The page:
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Abstract: Not Available Category: geoscientificInformation Source: Not Available Supplemental Information: Not Availble Coverage: EVENT LABEL: (MSM76_22-1, MSM76_153-1) * LATITUDE START: 65.543370 * LONGITUDE START: -29.296630 * LATITUDE END: 65.541220 * LONGITUDE END: -29.309290 * DATE/TIME START: 2018-08-13T15:05:00 * DATE/TIME END: 2018-08-25T20:25:00 * ELEVATION START: -972.0 m * ELEVATION END: -970.0 m * LOCATION: North Atlantic * CAMPAIGN: MSM76 * BASIS: Maria S. Merian * METHOD|DEVICE: Mooring (short time)
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Abstract: Not Available Category: geoscientificInformation Source: Not Available Supplemental Information: Not Availble Coverage: EVENT LABEL: (PS107_23-1, PS114_43-1) * LATITUDE START: 78.831000 * LONGITUDE START: -2.792200 * LATITUDE END: 78.831000 * LONGITUDE END: -2.792200 * DATE/TIME START: 2017-08-04T14:00:00 * DATE/TIME END: 2018-07-26T12:00:00 * ELEVATION START: -2589.0 m * ELEVATION END: -2589.0 m * CAMPAIGN: PS107 * BASIS: Polarstern * METHOD|DEVICE: Mooring (long time)
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Abstract: Not Available Category: geoscientificInformation Source: Not Available Supplemental Information: Not Availble Coverage: EVENT LABEL: (PS107_38-7, MSM77_4-9) * LATITUDE START: 79.078000 * LONGITUDE START: 4.112300 * LATITUDE END: 79.078000 * LONGITUDE END: 4.112300 * DATE/TIME START: 2017-08-11T16:00:00 * DATE/TIME END: 2018-06-10T01:50:00 * ELEVATION START: -2493.0 m * ELEVATION END: -2493.0 m * CAMPAIGN: PS107 * BASIS: Polarstern * METHOD|DEVICE: Mooring (long time)
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Abstract: Not Available Category: geoscientificInformation Source: Not Available Supplemental Information: Not Availble Coverage: EVENT LABEL: (MSM76_12-1, MSM76_155-1) * LATITUDE START: 65.475620 * LONGITUDE START: -29.570080 * LATITUDE END: 65.480720 * LONGITUDE END: -29.609510 * DATE/TIME START: 2018-08-12T22:44:00 * DATE/TIME END: 2018-08-26T11:19:00 * ELEVATION: -930.0 m * LOCATION: North Atlantic * CAMPAIGN: MSM76 * BASIS: Maria S. Merian * METHOD|DEVICE: Mooring (short time)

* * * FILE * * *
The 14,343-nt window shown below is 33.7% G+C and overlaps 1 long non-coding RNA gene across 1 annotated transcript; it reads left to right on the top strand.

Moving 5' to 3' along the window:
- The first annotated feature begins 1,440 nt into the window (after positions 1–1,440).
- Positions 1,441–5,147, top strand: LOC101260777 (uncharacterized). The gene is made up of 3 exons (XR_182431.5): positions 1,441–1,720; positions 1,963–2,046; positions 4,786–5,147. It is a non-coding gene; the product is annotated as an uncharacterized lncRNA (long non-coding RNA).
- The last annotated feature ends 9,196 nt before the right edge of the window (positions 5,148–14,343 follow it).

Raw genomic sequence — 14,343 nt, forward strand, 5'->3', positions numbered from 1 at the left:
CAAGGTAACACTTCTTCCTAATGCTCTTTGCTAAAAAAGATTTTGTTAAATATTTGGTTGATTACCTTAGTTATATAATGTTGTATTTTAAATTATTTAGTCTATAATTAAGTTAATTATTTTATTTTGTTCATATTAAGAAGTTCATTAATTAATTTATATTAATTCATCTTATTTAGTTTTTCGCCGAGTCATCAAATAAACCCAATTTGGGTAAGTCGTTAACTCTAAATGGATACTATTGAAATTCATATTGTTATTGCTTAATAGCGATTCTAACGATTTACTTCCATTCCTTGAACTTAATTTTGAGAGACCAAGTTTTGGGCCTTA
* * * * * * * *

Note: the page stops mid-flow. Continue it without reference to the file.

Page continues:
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Abstract: Foraminifera are commonly used in paleoclimate reconstructions as they occur throughout the world's oceans and are often abundantly preserved in the sediments. Traditionally, foraminifera‐based proxies like δ18O and Mg/Ca are analyzed on pooled specimens of a single species. Analysis of single specimens of foraminifera allows reconstructing climate variability on timescales related to El Niño-Southern Oscillation or seasonality. However, quantitative calibrations between the statistics of individual foraminifera analyses (IFA) and climate variability are still missing. We performed Mg/Ca and δ18O measurements on single specimens from core top sediments from different settings to better understand the signal recorded by individual foraminifera. We used three species of planktic foraminifera (Globigerinoides ruber (s.s.), T. sacculifer, and N. dutertrei) from the Indo‐Pacific Warm Pool and one species (G. ruber (pink)) from the Gulf of Mexico. Mean values for the different species of Mg/Ca versus calculated δ18O temperatures agree with published calibration equations. IFA statistics (both mean and standard deviation) of Mg/Ca and δ18O between the different sites show a strong relationship indicating that both proxies are influenced by a common factor, most likely temperature variations during calcification. This strongly supports the use of IFA to reconstruct climate variability. However, our combined IFA data for the different species only show a weak relationship to seasonal and interannual temperature changes, especially when seasonal variability increases at a location. This suggests that the season and depth habitat of the foraminifera strongly affect IFA variability, such that ecology needs to be considered when reconstructing past climate variability. Category: geoscientificInformation Source: Supplement to: Groeneveld, Jeroen; Ho, Sze Ling; Mackensen, Andreas; Mohtadi, Mahyar; Laepple, Thomas (2019): Deciphering the variability in Mg/Ca and stable oxygen isotopes of individual foraminifera. Paleoceanography and Paleoclimatology, 34(5), 755-773, https://doi.org/10.1029/2018PA003533 Supplemental Information: Not Availble Coverage: Not Available